"Panic was going to set in, and I didn't know if I was going to be able to handle it," Gwynn said.
The batting order was changed, because Hall officials feared a thunderstorm might intrude. A record crowd, an estimated 75,000, blanketed the green fields just outside of town. They came primarily to see Gwynn and Cal Ripken Jr. get inducted.
So, instead of following Royals broadcaster Denny Matthews and St. Louis baseball writer Rick Hummel on the program, Gwynn was first to the dais, followed by Ripken. An old singles hitter, Mr. Padre fit right into the assignment.
OK, he got to the microphone without his notes, but Gwynn recovered them smoothly and, as he had promised, held a baseball conversation with the assembled masses for 27 minutes.
Gwynn's story began with backyard games in Long Beach, Calif., involving his brothers, Charles and Chris.
"For any of us, I don't think any of us thought that hitting a fig or hitting a sockball or hitting a wad of tape was going to turn into this," he said. "It's unbelievable."
Charles was older, led the competitive charge and starred at Cal State-Los Angeles University. Tony and Chris, who also became a Major Leaguer, learned from him. From kids' leagues to San Diego State University, Tony got to the point where, on June 10, 1981, he was drafted by not only by the San Diego Padres but the NBA's San Diego Clippers, as well.
Choosing baseball, he was dispatched to Walla Walla, Wash., by the Padres. In 1981, there was a Major League strike, and the club dispatched Padres manager Frank Howard and hitting coach Bobby Tolan to help in Walla Walla. Gwynn was worried about the transition from aluminum to wood bats, but Tolan assured him that he could do it.
"He promptly took me out on the field, gave me a fungo bat and said, 'Hey, I'm going to flip you some balls, you go ahead and take your swing,'" Gwynn said. "And that day, I hit balls further than I ever hit in my life, and I thought this game was going to be easy."
It wasn't, of course; although Gwynn's great swing might have made it seem that way. He left a legacy of 3,141 hits, a .338 career average, eight National League batting championships and a .371 average in two World Series. And this master of contact struck out a mere 434 times in 10,232 plate appearances.
Gwynn recalled as a Minor Leaguer he was sent to an instructional league complex that the Padres shared with the Angels. Although his boyhood hero, Rod Carew, was an Angels coach, Gwynn sneaked over to hear him talk bunting. That was indicative of his passion for learning the basics of hitting. His search led him to become Capt. Video.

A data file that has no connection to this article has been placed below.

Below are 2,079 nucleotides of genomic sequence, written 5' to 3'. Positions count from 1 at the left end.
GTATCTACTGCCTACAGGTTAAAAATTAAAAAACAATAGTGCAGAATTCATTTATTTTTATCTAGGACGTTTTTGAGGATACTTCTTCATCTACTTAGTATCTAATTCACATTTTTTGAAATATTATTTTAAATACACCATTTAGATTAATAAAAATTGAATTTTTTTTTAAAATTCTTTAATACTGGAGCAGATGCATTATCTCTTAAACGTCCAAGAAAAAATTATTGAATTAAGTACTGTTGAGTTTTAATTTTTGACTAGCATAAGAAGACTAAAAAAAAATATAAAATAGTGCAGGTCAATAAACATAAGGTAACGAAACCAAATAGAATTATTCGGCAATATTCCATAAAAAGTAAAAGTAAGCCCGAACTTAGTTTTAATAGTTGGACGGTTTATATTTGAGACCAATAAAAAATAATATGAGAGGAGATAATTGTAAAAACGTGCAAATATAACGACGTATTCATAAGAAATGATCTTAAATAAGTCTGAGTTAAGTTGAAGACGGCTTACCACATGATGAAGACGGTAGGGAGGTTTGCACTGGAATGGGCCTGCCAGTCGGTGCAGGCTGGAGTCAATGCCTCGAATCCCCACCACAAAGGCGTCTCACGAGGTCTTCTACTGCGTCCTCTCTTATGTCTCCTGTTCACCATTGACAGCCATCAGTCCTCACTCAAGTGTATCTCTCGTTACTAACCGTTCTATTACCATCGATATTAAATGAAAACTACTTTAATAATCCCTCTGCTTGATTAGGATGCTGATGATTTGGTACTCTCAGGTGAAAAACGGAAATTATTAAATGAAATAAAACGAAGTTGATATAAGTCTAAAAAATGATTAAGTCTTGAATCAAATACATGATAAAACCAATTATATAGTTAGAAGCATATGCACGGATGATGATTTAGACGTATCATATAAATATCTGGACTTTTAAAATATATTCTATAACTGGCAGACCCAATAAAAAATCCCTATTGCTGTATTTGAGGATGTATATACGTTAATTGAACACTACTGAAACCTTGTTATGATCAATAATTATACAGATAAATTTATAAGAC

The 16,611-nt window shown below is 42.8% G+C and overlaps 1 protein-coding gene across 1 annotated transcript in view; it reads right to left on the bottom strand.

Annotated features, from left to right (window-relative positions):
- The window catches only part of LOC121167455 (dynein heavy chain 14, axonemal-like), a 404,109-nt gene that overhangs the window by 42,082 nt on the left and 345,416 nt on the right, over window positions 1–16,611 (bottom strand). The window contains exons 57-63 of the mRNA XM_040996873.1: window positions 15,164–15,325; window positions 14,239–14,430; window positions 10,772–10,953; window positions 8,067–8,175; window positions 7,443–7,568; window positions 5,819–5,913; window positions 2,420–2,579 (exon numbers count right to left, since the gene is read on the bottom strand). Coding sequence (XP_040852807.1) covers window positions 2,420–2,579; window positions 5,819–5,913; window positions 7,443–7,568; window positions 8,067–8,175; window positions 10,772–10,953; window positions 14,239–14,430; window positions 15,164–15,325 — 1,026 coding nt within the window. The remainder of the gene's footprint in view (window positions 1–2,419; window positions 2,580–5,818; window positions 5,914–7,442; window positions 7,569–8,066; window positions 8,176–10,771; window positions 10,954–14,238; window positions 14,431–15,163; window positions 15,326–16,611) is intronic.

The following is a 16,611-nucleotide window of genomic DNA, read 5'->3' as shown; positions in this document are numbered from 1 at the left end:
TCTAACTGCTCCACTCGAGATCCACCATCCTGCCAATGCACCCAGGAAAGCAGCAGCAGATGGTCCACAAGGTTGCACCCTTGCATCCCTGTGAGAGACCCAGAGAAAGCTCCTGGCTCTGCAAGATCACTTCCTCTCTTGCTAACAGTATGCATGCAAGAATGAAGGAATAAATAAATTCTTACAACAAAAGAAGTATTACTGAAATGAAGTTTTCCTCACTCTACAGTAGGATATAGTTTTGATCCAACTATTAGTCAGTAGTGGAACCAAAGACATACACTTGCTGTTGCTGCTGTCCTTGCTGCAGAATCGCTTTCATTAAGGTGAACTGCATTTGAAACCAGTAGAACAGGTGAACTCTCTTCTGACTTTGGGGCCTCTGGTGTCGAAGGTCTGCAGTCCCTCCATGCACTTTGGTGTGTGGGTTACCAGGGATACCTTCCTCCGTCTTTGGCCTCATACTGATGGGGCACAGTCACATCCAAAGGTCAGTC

"In June of 1983, I was struggling. We were on the road, and I called home and asked my wife, 'Honey, do you think you could hit the record button for me?'" he said.
She did, getting her husband's televised at-bats on tape.
"From the time I came from that trip until the day I retired, I was a big believer in video," Gwynn said. "I would not be standing here today without video."
Funny thing. In 1984, his first full year as a video addict, his average jumped to .351, he made the first of 15 All-Star teams and the Padres wound up in their first World Series.
Never a big home run hitter, Gwynn likened his style to that of fellow Hall of Famer Wade Boggs. Light bats were part of Gwynn's approach. Then he sat down with Ted Williams, a hitter he greatly admired, during the 1992 All-Star Game.
"The first time I met him, I had a bat in my hands," Gwynn recalled. "He said, 'Let me see your bat.' I handed him my bat, and he started picking his teeth with it."
That was a line designed for laughs, but Williams' wise words helped Gwynn become an even better hitter until the end of his career.
Gwynn kept reeling off sound bites of his career, just talking baseball and raising peels of applause from the record crowd. Known as cheerful, outgoing and friendly, his personality beamed through to the throng.
"I never really looked at what I did as anything special," Gwynn said. "I loved the game. I think that's why you guys are here today. You loved the game, you have a passion for it. I had a passion for it; I still have a passion for it."
Now the coach at San Diego State, Gwynn's transferring his work ethic to his college players.
"My father said, 'If you work hard, good things will happen,' and he was absolutely right. I worked hard in the game, because I had to. I wasn't talented enough to just get by on ability. I had to work at it," he said.
Gwynn's mother was in Cooperstown, but she wasn't feeling well enough to attend the ceremony. Gwynn's wife, Alicia, was there. So was his son, Tony Jr., who plays for the Milwaukee Brewers, and his daughter, Anisha, who sang the U.S. and Canadian national anthems.
On the bus ride to the induction site, other Hall of Famers kept marveling at the crowd heading for the Clark Sports Center site.
"Oh, my goodness! Look up on the hill. I've never seen so many people!" was a typical line.
Ripken and Gwynn didn't know if the guys were serious or just trying to cause "rookie" jitters.
"I was scared to death," Gwynn said later.
Yeah, he really looked scared, scattering stories and memories and goodwill around Cooperstown like so many singles and doubles.
He was the perfect leadoff man.
Dick Kaegel is a reporter for MLB.com. This story was not subject to the approval of Major League Baseball or its clubs.